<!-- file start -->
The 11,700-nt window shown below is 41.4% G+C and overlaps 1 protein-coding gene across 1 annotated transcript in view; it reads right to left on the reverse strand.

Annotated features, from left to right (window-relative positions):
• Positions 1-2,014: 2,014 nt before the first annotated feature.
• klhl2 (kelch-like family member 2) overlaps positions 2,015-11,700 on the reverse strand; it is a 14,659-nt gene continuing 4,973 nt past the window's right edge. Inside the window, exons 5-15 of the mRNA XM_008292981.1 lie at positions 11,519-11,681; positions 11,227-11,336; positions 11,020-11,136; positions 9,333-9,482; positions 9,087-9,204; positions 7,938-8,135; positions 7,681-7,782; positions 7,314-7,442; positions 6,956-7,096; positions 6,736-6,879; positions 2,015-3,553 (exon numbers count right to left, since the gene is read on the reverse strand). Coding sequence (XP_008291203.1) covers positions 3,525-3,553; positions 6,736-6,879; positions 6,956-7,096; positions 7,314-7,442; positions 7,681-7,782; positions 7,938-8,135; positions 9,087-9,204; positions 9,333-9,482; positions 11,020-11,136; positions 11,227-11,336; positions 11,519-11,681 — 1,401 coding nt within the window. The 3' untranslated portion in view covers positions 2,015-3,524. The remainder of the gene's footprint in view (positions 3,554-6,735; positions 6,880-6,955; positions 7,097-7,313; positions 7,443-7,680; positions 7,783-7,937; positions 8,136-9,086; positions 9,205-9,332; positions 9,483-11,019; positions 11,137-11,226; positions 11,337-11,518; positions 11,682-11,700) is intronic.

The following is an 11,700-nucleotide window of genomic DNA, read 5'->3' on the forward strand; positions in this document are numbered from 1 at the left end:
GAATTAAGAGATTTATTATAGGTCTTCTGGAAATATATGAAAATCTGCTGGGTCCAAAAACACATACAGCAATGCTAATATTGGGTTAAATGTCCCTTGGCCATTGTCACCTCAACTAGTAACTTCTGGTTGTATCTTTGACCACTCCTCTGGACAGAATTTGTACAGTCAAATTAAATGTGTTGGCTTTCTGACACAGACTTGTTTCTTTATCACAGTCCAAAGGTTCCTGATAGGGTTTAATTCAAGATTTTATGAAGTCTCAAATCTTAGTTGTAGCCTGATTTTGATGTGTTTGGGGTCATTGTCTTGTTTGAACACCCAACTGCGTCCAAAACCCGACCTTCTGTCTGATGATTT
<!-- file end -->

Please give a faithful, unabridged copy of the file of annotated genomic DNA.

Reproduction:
The 11,700-nt window shown below is 41.4% G+C and overlaps 1 protein-coding gene across 1 annotated transcript in view; it reads right to left on the reverse strand.

Annotated features, from left to right (window-relative positions):
• Positions 1-2,014: 2,014 nt before the first annotated feature.
• klhl2 (kelch-like family member 2) overlaps positions 2,015-11,700 on the reverse strand; it is a 14,659-nt gene continuing 4,973 nt past the window's right edge. Inside the window, exons 5-15 of the mRNA XM_008292981.1 lie at positions 11,519-11,681; positions 11,227-11,336; positions 11,020-11,136; positions 9,333-9,482; positions 9,087-9,204; positions 7,938-8,135; positions 7,681-7,782; positions 7,314-7,442; positions 6,956-7,096; positions 6,736-6,879; positions 2,015-3,553 (exon numbers count right to left, since the gene is read on the reverse strand). Coding sequence (XP_008291203.1) covers positions 3,525-3,553; positions 6,736-6,879; positions 6,956-7,096; positions 7,314-7,442; positions 7,681-7,782; positions 7,938-8,135; positions 9,087-9,204; positions 9,333-9,482; positions 11,020-11,136; positions 11,227-11,336; positions 11,519-11,681 — 1,401 coding nt within the window. The 3' untranslated portion in view covers positions 2,015-3,524. The remainder of the gene's footprint in view (positions 3,554-6,735; positions 6,880-6,955; positions 7,097-7,313; positions 7,443-7,680; positions 7,783-7,937; positions 8,136-9,086; positions 9,205-9,332; positions 9,483-11,019; positions 11,137-11,226; positions 11,337-11,518; positions 11,682-11,700) is intronic.

The following is an 11,700-nucleotide window of genomic DNA, read 5'->3' on the forward strand; positions in this document are numbered from 1 at the left end:
GAATTAAGAGATTTATTATAGGTCTTCTGGAAATATATGAAAATCTGCTGGGTCCAAAAACACATACAGCAATGCTAATATTGGGTTAAATGTCCCTTGGCCATTGTCACCTCAACTAGTAACTTCTGGTTGTATCTTTGACCACTCCTCTGGACAGAATTTGTACAGTCAAATTAAATGTGTTGGCTTTCTGACACAGACTTGTTTCTTTATCACAGTCCAAAGGTTCCTGATAGGGTTTAATTCAAGATTTTATGAAGTCTCAAATCTTAGTTGTAGCCTGATTTTGATGTGTTTGGGGTCATTGTCTTGTTTGAACACCCAACTGCGTCCAAAACCCGACCTTCTGTCTGATGATTT